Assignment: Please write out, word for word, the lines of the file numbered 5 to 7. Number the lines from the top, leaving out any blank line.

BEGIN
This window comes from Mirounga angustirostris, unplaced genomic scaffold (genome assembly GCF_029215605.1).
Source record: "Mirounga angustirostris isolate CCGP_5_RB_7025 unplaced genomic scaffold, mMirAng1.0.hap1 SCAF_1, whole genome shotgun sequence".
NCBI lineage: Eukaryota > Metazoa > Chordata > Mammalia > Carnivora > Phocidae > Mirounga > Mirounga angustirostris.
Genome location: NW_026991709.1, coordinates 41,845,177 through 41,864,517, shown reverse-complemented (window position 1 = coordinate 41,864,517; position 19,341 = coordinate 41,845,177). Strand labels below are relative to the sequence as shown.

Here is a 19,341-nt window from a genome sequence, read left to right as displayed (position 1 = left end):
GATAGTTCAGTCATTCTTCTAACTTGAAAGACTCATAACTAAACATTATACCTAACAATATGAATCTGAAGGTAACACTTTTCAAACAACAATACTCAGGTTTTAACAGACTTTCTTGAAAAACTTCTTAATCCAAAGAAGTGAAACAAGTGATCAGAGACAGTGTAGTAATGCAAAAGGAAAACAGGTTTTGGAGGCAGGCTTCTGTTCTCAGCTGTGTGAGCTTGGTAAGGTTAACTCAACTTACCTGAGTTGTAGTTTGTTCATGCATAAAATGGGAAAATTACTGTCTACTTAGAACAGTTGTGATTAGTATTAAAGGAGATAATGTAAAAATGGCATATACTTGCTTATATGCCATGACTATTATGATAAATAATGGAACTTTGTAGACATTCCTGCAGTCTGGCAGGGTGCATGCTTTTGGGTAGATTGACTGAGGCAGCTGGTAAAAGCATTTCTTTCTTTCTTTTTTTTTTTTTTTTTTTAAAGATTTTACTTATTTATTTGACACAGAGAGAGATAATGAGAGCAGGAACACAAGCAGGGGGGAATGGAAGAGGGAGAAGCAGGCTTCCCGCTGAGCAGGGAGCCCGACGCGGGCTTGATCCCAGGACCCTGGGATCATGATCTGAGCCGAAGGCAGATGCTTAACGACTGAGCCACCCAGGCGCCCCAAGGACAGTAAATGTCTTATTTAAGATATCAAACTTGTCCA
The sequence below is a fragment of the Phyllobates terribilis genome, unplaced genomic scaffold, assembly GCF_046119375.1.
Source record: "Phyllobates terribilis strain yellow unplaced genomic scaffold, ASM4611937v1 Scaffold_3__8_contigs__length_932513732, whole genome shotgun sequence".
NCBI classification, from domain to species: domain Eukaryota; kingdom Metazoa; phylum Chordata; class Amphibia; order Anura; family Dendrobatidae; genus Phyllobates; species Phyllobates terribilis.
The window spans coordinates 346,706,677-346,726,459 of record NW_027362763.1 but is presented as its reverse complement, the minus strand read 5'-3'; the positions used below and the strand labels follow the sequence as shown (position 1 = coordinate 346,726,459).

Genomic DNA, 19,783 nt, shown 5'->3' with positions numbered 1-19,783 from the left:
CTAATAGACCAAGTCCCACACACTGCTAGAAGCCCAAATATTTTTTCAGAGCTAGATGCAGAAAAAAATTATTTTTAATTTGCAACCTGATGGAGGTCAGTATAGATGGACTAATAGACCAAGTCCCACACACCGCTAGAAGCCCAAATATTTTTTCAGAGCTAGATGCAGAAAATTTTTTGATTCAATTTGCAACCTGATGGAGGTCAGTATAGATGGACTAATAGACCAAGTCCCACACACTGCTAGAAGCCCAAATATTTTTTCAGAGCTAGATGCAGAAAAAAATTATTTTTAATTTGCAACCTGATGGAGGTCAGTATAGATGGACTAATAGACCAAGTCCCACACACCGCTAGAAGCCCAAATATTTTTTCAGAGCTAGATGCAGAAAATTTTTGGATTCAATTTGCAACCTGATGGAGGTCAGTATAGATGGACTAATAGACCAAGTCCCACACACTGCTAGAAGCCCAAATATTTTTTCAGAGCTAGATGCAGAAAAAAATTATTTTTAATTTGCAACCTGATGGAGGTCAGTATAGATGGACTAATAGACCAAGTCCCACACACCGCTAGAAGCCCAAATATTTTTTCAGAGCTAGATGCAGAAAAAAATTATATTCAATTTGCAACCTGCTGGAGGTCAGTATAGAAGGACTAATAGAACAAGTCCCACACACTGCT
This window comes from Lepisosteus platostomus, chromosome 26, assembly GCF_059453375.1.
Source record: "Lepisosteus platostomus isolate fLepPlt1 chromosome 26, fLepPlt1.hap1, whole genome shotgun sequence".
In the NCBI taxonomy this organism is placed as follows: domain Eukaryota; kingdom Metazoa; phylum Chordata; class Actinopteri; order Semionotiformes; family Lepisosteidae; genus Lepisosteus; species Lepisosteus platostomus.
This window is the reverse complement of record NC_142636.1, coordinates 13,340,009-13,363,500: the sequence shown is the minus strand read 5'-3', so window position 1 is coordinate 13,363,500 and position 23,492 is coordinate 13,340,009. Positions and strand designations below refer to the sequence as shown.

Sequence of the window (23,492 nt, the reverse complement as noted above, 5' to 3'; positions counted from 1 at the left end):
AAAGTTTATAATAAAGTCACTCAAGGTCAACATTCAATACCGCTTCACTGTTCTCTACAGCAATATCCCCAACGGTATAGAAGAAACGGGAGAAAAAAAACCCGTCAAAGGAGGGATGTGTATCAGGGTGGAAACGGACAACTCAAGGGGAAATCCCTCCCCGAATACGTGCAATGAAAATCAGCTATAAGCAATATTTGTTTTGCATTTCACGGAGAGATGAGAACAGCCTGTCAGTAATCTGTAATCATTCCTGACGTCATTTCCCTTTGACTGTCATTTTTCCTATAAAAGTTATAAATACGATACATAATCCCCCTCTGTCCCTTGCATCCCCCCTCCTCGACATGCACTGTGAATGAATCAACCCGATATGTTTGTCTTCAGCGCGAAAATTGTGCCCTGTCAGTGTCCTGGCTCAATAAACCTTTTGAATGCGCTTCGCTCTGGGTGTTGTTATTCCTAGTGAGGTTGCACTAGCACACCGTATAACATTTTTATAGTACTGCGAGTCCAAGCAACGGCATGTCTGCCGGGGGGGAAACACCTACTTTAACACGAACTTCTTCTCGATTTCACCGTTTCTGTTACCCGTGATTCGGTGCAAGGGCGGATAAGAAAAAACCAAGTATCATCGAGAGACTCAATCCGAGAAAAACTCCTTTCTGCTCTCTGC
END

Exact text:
Here is a 19,341-nt window from a genome sequence, read left to right as displayed (position 1 = left end):
GATAGTTCAGTCATTCTTCTAACTTGAAAGACTCATAACTAAACATTATACCTAACAATATGAATCTGAAGGTAACACTTTTCAAACAACAATACTCAGGTTTTAACAGACTTTCTTGAAAAACTTCTTAATCCAAAGAAGTGAAACAAGTGATCAGAGACAGTGTAGTAATGCAAAAGGAAAACAGGTTTTGGAGGCAGGCTTCTGTTCTCAGCTGTGTGAGCTTGGTAAGGTTAACTCAACTTACCTGAGTTGTAGTTTGTTCATGCATAAAATGGGAAAATTACTGTCTACTTAGAACAGTTGTGATTAGTATTAAAGGAGATAATGTAAAAATGGCATATACTTGCTTATATGCCATGACTATTATGATAAATAATGGAACTTTGTAGACATTCCTGCAGTCTGGCAGGGTGCATGCTTTTGGGTAGATTGACTGAGGCAGCTGGTAAAAGCATTTCTTTCTTTCTTTTTTTTTTTTTTTTTTTAAAGATTTTACTTATTTATTTGACACAGAGAGAGATAATGAGAGCAGGAACACAAGCAGGGGGGAATGGAAGAGGGAGAAGCAGGCTTCCCGCTGAGCAGGGAGCCCGACGCGGGCTTGATCCCAGGACCCTGGGATCATGATCTGAGCCGAAGGCAGATGCTTAACGACTGAGCCACCCAGGCGCCCCAAGGACAGTAAATGTCTTATTTAAGATATCAAACTTGTCCA
The sequence below is a fragment of the Phyllobates terribilis genome, unplaced genomic scaffold, assembly GCF_046119375.1.